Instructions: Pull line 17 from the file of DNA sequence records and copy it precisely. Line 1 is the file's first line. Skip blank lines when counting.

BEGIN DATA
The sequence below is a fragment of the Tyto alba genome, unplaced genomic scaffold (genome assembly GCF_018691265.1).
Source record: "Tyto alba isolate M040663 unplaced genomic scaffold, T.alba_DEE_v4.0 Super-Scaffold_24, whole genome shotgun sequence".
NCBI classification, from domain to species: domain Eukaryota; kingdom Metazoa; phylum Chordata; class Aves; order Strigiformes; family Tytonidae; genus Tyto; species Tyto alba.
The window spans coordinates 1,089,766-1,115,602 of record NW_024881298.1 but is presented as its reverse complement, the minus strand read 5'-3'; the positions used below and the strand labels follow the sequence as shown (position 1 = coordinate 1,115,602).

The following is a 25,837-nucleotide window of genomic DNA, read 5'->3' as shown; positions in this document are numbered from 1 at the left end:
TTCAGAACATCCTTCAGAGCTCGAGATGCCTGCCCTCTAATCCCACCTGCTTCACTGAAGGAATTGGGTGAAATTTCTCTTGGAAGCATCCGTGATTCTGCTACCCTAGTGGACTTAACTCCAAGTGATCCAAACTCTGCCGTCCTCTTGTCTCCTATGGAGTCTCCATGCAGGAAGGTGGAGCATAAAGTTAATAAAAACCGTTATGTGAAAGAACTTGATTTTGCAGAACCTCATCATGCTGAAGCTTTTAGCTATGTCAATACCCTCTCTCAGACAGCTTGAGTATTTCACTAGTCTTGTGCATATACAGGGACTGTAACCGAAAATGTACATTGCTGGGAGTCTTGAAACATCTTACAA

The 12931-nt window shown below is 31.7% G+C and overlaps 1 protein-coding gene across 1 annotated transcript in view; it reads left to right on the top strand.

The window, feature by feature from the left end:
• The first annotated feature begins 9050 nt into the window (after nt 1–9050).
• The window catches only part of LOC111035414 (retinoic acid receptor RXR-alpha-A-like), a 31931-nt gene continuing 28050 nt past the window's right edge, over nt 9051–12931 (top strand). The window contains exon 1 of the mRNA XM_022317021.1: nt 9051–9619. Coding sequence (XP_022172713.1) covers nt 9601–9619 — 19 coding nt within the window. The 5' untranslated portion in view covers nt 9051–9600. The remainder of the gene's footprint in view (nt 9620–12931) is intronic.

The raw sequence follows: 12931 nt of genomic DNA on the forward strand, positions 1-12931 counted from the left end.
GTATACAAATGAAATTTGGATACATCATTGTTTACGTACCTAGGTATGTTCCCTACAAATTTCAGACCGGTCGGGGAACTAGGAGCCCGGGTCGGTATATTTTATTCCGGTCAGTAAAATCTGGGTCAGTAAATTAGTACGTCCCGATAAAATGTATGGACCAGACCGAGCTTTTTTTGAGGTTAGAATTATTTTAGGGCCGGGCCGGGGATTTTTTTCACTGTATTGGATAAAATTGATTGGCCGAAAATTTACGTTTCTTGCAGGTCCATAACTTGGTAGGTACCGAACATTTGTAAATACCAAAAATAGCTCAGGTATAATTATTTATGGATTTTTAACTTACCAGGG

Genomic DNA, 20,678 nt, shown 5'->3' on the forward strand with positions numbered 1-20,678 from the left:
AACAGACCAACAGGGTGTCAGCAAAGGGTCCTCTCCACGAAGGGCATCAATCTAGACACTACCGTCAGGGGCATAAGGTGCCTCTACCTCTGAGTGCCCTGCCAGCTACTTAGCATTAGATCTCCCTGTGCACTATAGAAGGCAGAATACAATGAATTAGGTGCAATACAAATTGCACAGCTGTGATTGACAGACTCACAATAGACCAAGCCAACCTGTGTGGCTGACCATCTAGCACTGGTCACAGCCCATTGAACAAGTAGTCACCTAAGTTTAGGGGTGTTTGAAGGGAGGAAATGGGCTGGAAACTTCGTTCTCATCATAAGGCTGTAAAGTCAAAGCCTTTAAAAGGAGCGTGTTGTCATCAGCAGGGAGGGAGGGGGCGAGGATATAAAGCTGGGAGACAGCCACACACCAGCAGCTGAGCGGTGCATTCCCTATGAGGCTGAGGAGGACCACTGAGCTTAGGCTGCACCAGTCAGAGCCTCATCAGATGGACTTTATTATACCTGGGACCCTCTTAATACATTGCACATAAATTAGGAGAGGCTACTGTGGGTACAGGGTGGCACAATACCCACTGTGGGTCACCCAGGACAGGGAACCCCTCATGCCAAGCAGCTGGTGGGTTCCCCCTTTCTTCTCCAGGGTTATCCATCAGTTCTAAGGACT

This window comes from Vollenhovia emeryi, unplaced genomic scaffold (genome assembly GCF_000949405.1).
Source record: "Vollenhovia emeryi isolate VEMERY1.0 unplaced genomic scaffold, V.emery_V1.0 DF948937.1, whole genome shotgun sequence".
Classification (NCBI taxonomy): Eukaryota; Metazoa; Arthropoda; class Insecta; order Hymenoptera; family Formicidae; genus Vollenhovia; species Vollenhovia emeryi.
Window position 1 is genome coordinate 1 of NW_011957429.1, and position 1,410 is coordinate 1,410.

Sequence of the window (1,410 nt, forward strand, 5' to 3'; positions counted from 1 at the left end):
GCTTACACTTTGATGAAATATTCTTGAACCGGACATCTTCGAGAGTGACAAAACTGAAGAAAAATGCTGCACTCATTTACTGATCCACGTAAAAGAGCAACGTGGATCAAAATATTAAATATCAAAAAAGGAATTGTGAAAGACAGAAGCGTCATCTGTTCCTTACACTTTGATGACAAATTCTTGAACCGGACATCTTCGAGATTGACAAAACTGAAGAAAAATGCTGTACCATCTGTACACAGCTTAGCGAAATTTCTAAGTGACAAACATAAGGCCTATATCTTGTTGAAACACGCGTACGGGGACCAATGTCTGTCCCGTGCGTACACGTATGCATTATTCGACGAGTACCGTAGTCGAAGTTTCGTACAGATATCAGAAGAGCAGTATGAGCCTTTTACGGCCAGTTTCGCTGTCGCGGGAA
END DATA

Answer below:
Classification (NCBI taxonomy): Eukaryota; Metazoa; Arthropoda; class Insecta; order Hymenoptera; family Formicidae; genus Vollenhovia; species Vollenhovia emeryi.